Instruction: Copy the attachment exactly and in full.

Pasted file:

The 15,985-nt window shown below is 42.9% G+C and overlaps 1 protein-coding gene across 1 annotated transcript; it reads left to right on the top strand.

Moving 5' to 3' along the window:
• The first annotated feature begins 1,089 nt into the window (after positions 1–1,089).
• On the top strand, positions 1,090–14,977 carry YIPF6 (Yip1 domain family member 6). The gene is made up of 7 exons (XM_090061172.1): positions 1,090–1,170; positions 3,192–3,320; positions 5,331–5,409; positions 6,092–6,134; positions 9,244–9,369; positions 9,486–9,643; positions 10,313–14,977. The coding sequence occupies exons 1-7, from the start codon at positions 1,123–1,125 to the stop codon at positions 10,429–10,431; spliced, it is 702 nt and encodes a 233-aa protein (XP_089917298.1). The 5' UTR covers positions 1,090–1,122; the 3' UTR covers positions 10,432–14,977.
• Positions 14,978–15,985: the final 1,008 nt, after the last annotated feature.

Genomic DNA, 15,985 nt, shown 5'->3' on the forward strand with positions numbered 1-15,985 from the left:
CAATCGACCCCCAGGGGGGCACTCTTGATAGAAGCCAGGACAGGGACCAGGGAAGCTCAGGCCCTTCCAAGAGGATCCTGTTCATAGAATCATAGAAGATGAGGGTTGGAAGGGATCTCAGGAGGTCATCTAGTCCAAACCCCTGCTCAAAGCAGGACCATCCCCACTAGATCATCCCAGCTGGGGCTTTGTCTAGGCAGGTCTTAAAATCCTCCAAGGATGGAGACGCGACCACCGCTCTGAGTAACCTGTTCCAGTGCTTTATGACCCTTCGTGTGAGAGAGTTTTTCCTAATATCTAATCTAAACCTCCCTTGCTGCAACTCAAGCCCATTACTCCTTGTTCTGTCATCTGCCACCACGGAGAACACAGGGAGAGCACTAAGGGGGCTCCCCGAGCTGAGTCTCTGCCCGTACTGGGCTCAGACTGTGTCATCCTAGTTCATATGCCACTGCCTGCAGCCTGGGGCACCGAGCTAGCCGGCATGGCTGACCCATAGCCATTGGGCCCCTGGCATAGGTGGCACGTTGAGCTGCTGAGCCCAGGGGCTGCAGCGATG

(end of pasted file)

The 15,985-nt window shown below is 42.9% G+C and overlaps 1 protein-coding gene across 1 annotated transcript; it reads left to right on the top strand.

Moving 5' to 3' along the window:
• The first annotated feature begins 1,089 nt into the window (after positions 1–1,089).
• On the top strand, positions 1,090–14,977 carry YIPF6 (Yip1 domain family member 6). The gene is made up of 7 exons (XM_090061172.1): positions 1,090–1,170; positions 3,192–3,320; positions 5,331–5,409; positions 6,092–6,134; positions 9,244–9,369; positions 9,486–9,643; positions 10,313–14,977. The coding sequence occupies exons 1-7, from the start codon at positions 1,123–1,125 to the stop codon at positions 10,429–10,431; spliced, it is 702 nt and encodes a 233-aa protein (XP_089917298.1). The 5' UTR covers positions 1,090–1,122; the 3' UTR covers positions 10,432–14,977.
• Positions 14,978–15,985: the final 1,008 nt, after the last annotated feature.

Genomic DNA, 15,985 nt, shown 5'->3' on the forward strand with positions numbered 1-15,985 from the left:
CAATCGACCCCCAGGGGGGCACTCTTGATAGAAGCCAGGACAGGGACCAGGGAAGCTCAGGCCCTTCCAAGAGGATCCTGTTCATAGAATCATAGAAGATGAGGGTTGGAAGGGATCTCAGGAGGTCATCTAGTCCAAACCCCTGCTCAAAGCAGGACCATCCCCACTAGATCATCCCAGCTGGGGCTTTGTCTAGGCAGGTCTTAAAATCCTCCAAGGATGGAGACGCGACCACCGCTCTGAGTAACCTGTTCCAGTGCTTTATGACCCTTCGTGTGAGAGAGTTTTTCCTAATATCTAATCTAAACCTCCCTTGCTGCAACTCAAGCCCATTACTCCTTGTTCTGTCATCTGCCACCACGGAGAACACAGGGAGAGCACTAAGGGGGCTCCCCGAGCTGAGTCTCTGCCCGTACTGGGCTCAGACTGTGTCATCCTAGTTCATATGCCACTGCCTGCAGCCTGGGGCACCGAGCTAGCCGGCATGGCTGACCCATAGCCATTGGGCCCCTGGCATAGGTGGCACGTTGAGCTGCTGAGCCCAGGGGCTGCAGCGATG